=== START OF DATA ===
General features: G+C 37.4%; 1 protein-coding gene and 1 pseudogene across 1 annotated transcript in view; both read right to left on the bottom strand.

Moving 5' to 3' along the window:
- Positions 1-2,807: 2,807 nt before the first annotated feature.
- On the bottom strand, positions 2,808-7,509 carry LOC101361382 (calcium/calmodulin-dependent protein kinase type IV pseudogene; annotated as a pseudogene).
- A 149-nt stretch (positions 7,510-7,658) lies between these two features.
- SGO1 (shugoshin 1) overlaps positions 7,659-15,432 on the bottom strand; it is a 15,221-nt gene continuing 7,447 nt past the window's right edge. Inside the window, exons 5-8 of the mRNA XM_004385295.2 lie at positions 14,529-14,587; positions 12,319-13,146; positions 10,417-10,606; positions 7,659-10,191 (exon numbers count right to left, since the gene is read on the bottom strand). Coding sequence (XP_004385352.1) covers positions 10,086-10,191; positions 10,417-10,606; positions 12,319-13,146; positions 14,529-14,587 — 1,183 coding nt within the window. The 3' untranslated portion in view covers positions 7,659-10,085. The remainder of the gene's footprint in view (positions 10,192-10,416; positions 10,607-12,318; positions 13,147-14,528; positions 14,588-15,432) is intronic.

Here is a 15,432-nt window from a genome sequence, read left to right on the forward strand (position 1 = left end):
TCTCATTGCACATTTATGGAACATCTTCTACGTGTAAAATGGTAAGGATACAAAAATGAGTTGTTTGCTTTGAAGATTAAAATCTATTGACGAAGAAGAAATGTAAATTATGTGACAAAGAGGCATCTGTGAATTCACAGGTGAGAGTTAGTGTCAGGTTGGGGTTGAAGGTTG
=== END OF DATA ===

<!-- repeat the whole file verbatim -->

General features: G+C 37.4%; 1 protein-coding gene and 1 pseudogene across 1 annotated transcript in view; both read right to left on the bottom strand.

Moving 5' to 3' along the window:
- Positions 1-2,807: 2,807 nt before the first annotated feature.
- On the bottom strand, positions 2,808-7,509 carry LOC101361382 (calcium/calmodulin-dependent protein kinase type IV pseudogene; annotated as a pseudogene).
- A 149-nt stretch (positions 7,510-7,658) lies between these two features.
- SGO1 (shugoshin 1) overlaps positions 7,659-15,432 on the bottom strand; it is a 15,221-nt gene continuing 7,447 nt past the window's right edge. Inside the window, exons 5-8 of the mRNA XM_004385295.2 lie at positions 14,529-14,587; positions 12,319-13,146; positions 10,417-10,606; positions 7,659-10,191 (exon numbers count right to left, since the gene is read on the bottom strand). Coding sequence (XP_004385352.1) covers positions 10,086-10,191; positions 10,417-10,606; positions 12,319-13,146; positions 14,529-14,587 — 1,183 coding nt within the window. The 3' untranslated portion in view covers positions 7,659-10,085. The remainder of the gene's footprint in view (positions 10,192-10,416; positions 10,607-12,318; positions 13,147-14,528; positions 14,588-15,432) is intronic.

Here is a 15,432-nt window from a genome sequence, read left to right on the forward strand (position 1 = left end):
TCTCATTGCACATTTATGGAACATCTTCTACGTGTAAAATGGTAAGGATACAAAAATGAGTTGTTTGCTTTGAAGATTAAAATCTATTGACGAAGAAGAAATGTAAATTATGTGACAAAGAGGCATCTGTGAATTCACAGGTGAGAGTTAGTGTCAGGTTGGGGTTGAAGGTTG